Several countries such as China, Japan, Korea, Chile, Vietnam and India have adopted aquaculture methods including pond culture, bottom culture, net culture and raft culture to augment production. The need to apply techniques of modern biology such as gene cloning and genetic engineering—which have been effectively used in higher plant systems for the improvement and better utilisation of algal resources—has been mooted.
A strain of Porphyra yezoensis was genetically engineered to introduce into it bacterial nitroreductase gene nfsl which can remove 10mg/l TNT from seawater to detoxify it.
(a) Seaweed Tissue Culture:
Over the past couple of decades a number of studies have been undertaken with seaweed tissue culture. Work on Chondrus crispus is one of the first such studies. Subsequent studies were on phycocolloid producing algae Gelidium, Laminaria, Gracilaria and on edible species like Porphyra, Eucheuma.
Most tissue culture works have been carried out with pseudoparenchymatous and parenchymatous thalli of all the three divisions. In the red and brown algae, development of callus from intact explants has been mostly described in cases where the thallus is made up of several cells.
In red seaweeds, callus may arise from cortical cells (Gracilaria verrucosa) but more often arises from the medullary cells. In brown seaweeds too, the medullary cells are associated with callus growth. Calli have been reported to resume growth upon excision from the explant.
It has been demonstrated that under appropriate conditions, seaweed polysaccharides can be produced by callus culture, including agar from Pterocladia capillacea, but whether this would ever be a cost effective production method for polysaccharides is doubtful. There are reports that agar can be successfully produced by callus culture of algae such as Gelidium amansi and Gracilaria confervoides. 100 gm of dried callus cells were reported to produce 75 gm of agar.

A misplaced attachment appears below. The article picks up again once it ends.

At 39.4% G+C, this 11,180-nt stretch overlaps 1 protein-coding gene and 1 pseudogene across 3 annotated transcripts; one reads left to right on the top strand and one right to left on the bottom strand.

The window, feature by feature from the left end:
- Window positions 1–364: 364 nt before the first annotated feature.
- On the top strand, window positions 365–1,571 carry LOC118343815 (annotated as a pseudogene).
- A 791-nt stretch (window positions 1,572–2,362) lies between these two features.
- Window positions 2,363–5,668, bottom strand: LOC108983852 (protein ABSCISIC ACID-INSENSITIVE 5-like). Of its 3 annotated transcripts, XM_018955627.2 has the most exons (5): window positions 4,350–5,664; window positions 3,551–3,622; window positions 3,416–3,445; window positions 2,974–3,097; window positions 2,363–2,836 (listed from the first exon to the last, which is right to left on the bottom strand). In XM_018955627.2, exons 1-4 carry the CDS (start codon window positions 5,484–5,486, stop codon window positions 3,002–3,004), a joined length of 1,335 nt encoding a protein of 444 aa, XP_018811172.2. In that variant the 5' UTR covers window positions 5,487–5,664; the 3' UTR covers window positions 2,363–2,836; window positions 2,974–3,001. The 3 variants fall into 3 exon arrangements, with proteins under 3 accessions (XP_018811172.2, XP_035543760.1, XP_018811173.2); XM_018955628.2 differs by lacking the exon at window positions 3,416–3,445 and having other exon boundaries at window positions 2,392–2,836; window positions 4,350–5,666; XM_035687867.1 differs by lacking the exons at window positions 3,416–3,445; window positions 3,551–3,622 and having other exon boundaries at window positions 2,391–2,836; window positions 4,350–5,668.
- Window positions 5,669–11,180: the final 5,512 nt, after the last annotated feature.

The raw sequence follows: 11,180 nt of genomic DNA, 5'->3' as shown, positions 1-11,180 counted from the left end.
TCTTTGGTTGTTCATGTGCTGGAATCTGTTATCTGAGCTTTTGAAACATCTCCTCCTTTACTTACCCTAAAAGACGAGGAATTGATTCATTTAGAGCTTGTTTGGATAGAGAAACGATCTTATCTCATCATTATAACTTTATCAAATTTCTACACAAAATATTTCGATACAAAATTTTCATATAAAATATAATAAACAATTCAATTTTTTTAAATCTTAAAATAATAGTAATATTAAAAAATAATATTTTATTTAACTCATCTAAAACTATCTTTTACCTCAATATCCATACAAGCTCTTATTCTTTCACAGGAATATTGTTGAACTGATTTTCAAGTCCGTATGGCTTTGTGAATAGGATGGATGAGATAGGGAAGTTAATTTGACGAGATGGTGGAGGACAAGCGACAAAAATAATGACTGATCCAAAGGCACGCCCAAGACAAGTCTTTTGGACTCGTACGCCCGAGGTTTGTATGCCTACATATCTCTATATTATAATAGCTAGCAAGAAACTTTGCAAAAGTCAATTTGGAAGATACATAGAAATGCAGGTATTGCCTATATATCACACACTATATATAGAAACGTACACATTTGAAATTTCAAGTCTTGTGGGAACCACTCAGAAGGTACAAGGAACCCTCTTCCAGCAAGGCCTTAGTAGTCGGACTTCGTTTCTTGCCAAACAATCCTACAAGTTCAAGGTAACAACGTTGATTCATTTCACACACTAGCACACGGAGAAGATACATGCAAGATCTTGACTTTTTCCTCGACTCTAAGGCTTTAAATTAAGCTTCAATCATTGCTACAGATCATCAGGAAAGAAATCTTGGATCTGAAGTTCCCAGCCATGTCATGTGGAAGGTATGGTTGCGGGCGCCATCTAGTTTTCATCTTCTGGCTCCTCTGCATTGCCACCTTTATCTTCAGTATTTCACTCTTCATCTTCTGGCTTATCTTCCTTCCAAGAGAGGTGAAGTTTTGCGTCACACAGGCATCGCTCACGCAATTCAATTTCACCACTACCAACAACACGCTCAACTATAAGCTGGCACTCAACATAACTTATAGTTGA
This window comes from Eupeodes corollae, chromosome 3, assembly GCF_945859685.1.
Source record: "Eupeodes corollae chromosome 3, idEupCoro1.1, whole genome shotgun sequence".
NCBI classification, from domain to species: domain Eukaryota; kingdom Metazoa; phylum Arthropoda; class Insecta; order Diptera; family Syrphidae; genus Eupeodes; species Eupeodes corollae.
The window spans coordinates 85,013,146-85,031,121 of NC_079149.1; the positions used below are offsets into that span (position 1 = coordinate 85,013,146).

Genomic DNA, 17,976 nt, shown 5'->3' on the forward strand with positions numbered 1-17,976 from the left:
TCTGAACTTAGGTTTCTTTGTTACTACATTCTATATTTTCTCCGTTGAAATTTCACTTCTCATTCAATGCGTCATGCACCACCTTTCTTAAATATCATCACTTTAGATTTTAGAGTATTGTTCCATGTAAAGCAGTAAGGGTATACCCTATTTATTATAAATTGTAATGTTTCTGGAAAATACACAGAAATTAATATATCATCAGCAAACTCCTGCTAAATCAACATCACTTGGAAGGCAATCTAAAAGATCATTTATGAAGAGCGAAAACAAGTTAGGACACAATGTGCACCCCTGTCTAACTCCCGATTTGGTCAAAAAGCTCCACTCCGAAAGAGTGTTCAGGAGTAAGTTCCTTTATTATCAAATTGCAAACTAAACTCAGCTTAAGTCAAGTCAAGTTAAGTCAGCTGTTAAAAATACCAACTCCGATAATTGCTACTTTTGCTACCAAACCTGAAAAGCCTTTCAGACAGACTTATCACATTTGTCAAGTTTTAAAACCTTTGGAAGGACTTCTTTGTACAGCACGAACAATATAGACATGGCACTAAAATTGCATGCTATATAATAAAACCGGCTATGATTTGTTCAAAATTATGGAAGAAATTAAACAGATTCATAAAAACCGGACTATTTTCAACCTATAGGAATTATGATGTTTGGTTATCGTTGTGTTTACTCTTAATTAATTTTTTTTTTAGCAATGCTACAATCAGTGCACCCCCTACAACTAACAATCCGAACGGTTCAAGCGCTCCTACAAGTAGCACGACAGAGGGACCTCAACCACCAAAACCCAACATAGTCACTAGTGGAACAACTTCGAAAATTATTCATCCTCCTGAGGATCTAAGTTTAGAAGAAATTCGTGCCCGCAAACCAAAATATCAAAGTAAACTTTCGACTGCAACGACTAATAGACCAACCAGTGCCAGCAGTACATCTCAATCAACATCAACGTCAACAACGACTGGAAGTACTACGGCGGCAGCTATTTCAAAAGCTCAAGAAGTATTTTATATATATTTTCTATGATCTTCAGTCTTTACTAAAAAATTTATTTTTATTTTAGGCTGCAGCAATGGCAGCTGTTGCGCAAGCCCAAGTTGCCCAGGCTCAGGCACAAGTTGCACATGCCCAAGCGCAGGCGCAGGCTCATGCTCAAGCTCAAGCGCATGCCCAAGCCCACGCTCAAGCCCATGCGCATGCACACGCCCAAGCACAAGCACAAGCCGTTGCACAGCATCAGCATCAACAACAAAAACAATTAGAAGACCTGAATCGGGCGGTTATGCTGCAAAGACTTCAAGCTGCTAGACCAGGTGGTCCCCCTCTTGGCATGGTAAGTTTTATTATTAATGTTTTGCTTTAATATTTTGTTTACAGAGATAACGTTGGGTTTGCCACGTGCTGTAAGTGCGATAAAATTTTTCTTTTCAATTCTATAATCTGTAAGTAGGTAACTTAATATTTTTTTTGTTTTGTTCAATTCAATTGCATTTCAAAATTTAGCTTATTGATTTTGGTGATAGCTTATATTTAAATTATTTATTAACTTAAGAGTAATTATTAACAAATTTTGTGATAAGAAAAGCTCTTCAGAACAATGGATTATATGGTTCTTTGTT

This compares with 29% and 26% agar yields, respectively, from cystocarpic and tetrasporic plants of Gracilaria verrucosai. Genetic engineering, may eventually be successful in altering expression of existing genes, e.g., incorporation of high expression promoters with replicons involved in agar production could increase agar yields significantly.
(b) Protoplast Isolation:
The starting point for application of the new technology to seaweeds is successful isolation of viable protoplasts from diploid and haploid tissues under aseptic conditions. Protoplasts have been isolated and cultured in all the three classes of seaweeds. In the case of the green seaweed Enteromorpha intestinalis enzymatic digestion of the walls released viable protoplasts which evolved oxygen in the light at a rate similar to that of vegetative cells. Regeneration of protoplasts of Enteromorpha and Ulva into new thalli has been reported.
In the brown and red seaweeds regeneration of protoplasts into callus and into new plant is recorded in several species including commercially important Porphyra, Gracilaria and Chondrus crispus. Protoplasts have some potential in secondary metabolite production. Cultured protoplasts of Kappaphycus alvarezii have been reported to secrete carageenan fragments. Protoplasts could be used as seed stock for macroalgal culture. Heteroplasmic fusions have been reported in the green seaweeds, such as Ulva, Enteromorpha and Monoslroma and in red alga Porphyra. Fusion has been brought about either by the use of Polyethylene glycol or elctrofusion technique.
Of twenty-one red algal genera studied, four were found to contain circular dsDNA plasmids. Some of these have been isolated and studied and one 3.5 Kbp plasmid from Gracilaria lemaniformis was sequenced to reveal two potential ORFs. In this species, plasmids are present in a high copy number per cell and may provide useful vectors for algal transformation.
Seaweed Biotechnology is Important because of the following reasons:
(i) in the generation of sufficient amounts of selected strains of marine macroalgae for cultivation,
(ii) in the use of DNA sequences or molecular probes to prove equivalence of raw material,
(iii) in the development of engineered polysaccharides in the non-consumable markets.
(vi) Biotechnolgy with Chlamydomonas: